Those who liked Rylant's Dog Heaven will undoubtedly welcome this companion volume, which is similar in its themes and execution. The text, this time in rhyme, has the same complement of sentimentality; the art again consists of bright, cheery paintings rendered in a primitive style. Detractors, however, will note the same weaknesses present in the earlier volume. The language seems coy or precious: ""The way to Cat Heaven/ is a field of sweet grass/ where crickets/ and butterflies play..../ There's just so much fun on the way!"" The rhymes often strain: when a cat needs to ""just simply ponder,"" Rylant says, ""she will watch the old house/ where she once lived and wandered."" Here God is multicultural--his face alternates between pink, brown and beige on different pages--and he really likes cats. God sits reading in Cat Heaven, where cats ""are so loved and spoiled/ God lets them all/ lie on His bed,"" and when he walks in his garden there is ""a kitty asleep on His head."" Whether or not this view of heaven will please the clergy or be helpful to children who have lost pets, Rylant's feel-good book is bound to appeal to adults whose taste in reading is dominated by a pronounced sweet tooth. A surer bet for Rylant fans is The Blue Hill Meadows (reviewed below). All ages. (Sept.)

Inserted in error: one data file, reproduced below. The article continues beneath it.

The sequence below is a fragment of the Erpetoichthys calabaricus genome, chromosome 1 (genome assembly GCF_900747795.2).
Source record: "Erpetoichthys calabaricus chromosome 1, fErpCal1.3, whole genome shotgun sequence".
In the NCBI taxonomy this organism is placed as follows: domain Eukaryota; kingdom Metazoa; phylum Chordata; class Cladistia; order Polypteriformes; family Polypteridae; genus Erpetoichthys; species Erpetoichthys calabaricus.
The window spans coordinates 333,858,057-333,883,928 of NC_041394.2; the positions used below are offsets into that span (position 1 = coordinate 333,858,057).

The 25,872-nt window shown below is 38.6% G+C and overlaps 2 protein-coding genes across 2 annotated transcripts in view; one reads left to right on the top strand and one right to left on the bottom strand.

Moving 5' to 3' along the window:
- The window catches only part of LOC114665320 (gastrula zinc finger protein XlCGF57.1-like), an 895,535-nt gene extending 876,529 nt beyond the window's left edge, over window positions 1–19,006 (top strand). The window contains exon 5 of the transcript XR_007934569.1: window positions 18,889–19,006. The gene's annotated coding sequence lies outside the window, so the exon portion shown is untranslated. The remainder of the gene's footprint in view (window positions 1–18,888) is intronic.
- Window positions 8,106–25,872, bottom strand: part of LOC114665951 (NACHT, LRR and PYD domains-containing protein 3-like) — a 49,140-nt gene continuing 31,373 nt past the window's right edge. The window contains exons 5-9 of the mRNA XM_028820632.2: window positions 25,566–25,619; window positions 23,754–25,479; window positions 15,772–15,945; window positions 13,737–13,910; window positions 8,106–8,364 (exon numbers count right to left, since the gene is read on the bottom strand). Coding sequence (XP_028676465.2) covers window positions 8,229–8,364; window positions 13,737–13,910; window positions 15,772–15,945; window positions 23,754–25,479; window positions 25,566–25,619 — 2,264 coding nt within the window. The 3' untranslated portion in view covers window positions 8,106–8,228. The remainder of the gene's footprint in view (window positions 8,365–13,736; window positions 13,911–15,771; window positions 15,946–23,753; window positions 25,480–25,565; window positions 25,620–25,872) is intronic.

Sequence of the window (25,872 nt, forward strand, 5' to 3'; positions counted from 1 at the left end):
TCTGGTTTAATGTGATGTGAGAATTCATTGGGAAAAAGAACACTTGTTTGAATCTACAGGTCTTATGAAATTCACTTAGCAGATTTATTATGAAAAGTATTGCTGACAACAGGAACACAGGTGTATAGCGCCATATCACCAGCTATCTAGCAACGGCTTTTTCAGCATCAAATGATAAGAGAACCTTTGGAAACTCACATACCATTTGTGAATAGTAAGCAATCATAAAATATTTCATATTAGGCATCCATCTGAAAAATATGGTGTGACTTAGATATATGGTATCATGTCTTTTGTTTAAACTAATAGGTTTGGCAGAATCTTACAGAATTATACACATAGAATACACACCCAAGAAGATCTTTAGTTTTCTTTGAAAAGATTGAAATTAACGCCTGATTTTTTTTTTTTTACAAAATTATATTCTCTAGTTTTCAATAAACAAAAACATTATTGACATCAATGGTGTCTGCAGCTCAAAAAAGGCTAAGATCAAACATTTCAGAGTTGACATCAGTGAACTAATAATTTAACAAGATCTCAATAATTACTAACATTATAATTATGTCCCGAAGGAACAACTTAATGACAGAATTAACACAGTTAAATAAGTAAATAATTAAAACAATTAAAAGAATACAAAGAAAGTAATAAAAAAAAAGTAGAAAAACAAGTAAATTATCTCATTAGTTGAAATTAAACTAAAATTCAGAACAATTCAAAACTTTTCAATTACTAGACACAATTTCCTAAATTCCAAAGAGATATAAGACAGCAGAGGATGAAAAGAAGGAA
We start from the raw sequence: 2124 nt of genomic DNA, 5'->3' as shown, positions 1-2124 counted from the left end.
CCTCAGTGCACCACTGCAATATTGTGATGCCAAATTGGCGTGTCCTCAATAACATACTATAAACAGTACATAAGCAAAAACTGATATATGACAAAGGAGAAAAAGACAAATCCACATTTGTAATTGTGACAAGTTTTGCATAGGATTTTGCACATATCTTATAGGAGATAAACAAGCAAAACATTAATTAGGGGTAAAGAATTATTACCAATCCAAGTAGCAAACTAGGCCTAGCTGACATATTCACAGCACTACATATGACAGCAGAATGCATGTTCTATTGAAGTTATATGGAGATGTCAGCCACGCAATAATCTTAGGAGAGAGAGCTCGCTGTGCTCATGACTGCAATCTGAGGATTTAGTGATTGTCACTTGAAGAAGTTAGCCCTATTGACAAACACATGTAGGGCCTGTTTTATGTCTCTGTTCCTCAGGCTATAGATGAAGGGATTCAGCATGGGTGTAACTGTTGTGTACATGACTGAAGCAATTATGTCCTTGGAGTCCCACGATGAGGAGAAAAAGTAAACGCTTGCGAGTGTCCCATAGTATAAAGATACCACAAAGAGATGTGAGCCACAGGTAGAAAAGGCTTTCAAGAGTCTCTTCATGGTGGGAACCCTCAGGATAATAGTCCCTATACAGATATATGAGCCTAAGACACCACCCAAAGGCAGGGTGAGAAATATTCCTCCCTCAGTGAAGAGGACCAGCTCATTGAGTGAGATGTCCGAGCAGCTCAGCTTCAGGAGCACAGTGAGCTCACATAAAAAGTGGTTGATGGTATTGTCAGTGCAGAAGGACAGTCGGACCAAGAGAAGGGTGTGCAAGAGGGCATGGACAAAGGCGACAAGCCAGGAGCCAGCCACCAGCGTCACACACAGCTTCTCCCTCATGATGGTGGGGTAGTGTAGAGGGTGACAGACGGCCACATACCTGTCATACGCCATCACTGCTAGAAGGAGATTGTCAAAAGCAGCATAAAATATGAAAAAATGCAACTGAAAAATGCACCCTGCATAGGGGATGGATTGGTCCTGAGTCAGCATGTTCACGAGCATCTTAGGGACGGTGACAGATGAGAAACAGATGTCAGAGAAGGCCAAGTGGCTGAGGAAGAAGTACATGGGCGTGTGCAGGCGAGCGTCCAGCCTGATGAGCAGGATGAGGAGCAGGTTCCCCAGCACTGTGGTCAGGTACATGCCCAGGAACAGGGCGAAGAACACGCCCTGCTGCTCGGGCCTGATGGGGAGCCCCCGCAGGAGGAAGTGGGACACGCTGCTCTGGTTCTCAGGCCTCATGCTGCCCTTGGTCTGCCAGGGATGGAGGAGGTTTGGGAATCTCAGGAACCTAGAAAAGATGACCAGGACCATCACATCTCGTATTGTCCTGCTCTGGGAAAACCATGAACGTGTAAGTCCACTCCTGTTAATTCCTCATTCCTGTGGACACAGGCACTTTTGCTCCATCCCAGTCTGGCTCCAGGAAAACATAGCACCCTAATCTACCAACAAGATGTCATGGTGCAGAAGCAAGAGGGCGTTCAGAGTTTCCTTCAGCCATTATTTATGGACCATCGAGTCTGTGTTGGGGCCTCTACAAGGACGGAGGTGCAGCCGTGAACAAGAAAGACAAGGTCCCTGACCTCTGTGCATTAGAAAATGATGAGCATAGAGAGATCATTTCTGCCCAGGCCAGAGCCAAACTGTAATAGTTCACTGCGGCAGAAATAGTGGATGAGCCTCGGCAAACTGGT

Reviewed on: 12/30/1996 Release date: 09/01/1997 Genre: Children's
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